Who needs pumpkins? Rice University students will spend Halloween afternoon slicing through human bodies to discover the mysteries they contain.
Fortunately, they’ll be less squishy then either a real body or large squash. The students, many of them pre-med, are touring the human anatomy through a program that allows them to study it in great detail without dissecting an actual person.
The Department of Kinesiology‘s 300-level Human Anatomy with Lab course has gone virtual this semester. The BodyViz platform employed by Rice lecturers Laura Kabiri and Wendy Schell transforms CAT scan and MRI images of living and cadaveric patients into three-dimensional representations of the body that can be viewed the same way a surgeon probes a patient.
“The images aren’t like the brightly colored cartoons students traditionally see in anatomy books,” Kabiri said. “These are real scans, with red and grey internal organs they can view in 360 degrees.”
After piloting the program with five students over the summer, Rice classrooms are now doing lab work on iPads to study one biological system per week under the direction of Kabiri and Schell.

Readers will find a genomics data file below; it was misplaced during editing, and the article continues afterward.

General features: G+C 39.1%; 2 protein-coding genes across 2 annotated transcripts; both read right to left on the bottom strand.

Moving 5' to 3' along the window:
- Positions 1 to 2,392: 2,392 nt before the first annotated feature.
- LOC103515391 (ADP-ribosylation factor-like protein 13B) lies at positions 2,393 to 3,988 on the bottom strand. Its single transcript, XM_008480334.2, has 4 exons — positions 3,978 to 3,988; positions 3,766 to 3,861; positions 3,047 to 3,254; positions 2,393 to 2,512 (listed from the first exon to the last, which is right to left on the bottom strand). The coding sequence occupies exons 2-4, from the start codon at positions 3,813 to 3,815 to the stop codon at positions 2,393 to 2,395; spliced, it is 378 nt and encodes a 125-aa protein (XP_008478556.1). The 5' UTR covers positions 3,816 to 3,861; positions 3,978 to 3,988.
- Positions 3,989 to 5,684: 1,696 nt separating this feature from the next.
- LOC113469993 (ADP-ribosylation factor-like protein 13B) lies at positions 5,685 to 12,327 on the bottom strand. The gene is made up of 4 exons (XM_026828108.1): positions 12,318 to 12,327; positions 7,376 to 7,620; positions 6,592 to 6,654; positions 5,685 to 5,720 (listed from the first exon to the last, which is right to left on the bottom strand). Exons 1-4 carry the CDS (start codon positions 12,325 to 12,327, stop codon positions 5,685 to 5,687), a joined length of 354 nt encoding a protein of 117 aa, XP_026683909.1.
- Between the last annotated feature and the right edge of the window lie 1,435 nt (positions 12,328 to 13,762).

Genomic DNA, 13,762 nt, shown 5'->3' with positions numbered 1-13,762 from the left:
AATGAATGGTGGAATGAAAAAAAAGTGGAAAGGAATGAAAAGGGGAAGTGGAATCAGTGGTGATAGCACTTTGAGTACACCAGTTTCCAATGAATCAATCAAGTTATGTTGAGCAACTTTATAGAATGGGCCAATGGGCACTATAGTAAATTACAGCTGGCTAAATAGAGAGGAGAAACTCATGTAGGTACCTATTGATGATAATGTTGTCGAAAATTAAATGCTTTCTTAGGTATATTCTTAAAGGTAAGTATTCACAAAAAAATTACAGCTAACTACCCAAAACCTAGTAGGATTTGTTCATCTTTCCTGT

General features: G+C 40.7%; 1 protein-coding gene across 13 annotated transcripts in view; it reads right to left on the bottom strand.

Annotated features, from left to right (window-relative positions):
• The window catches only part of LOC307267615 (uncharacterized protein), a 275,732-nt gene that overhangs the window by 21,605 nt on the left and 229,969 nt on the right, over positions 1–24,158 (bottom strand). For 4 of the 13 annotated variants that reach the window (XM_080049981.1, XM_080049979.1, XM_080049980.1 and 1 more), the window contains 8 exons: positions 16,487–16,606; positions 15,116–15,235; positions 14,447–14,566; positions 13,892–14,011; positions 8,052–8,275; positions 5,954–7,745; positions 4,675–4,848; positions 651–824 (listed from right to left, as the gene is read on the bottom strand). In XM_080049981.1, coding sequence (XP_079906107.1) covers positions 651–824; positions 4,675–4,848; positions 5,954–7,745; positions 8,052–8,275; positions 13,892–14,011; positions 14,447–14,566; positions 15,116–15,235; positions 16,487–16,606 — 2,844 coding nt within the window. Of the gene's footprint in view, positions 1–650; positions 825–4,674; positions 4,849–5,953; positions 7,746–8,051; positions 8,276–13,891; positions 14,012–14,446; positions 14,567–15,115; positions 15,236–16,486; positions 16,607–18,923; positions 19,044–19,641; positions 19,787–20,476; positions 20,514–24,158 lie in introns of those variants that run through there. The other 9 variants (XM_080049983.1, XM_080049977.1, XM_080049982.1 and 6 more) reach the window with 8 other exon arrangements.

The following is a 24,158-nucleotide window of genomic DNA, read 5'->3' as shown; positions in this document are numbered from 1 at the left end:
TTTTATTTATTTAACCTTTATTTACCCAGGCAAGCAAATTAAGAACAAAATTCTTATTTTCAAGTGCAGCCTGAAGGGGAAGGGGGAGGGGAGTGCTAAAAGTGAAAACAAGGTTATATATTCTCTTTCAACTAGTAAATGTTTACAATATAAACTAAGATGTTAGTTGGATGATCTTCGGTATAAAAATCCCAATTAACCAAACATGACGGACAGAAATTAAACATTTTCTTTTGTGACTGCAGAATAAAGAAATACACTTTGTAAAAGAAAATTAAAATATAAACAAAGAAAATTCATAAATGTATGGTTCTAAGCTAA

“They’re all working at their own pace on the same task,” Kabiri said. “They use different images, but with the same goal of labeling the same structures.” Students upload screenshots of their results to complete their assignments.
While Rice students were – and still are – able to study cadavers through a collaboration with Baylor College of Medicine, only 12 to 15 can take part each year. That has limited the number of Rice students able to sign up for the in-demand course to kinesiology majors. The introduction of virtual dissection allows the university to offer the course campuswide.
“BodyViz allows them to manipulate the objects in 3D so they get a better feel for where structures are and how they’re related to other structures,” Kabiri said. “But the cool thing about doing it virtually is if they make a mistake, they just hit the reset button.”
Students also have access to parts of the program outside of class to review their work and prepare for the next round, Kabiri said.
Kabiri said they seem to particularly enjoy her weekly “medical mysteries.”
“I teach them to identify normal anatomy, but because many of them are pre-med, they like the challenge,” she said. “I load an abnormal scan and don’t tell them what’s wrong with it. It will be something related to whatever system we’re studying, and it gives them the opportunity to diagnose and think on their feet.”
For Halloween, Kabiri plans to offer her students a trick-and-treat, which will lie somewhere inside the human cardiovascular system, in a limerick:
“Can you find the problem inside?
Go on and give it a try!
For if you are wrong
And it keeps growing strong,
Your patient will surely soon die.”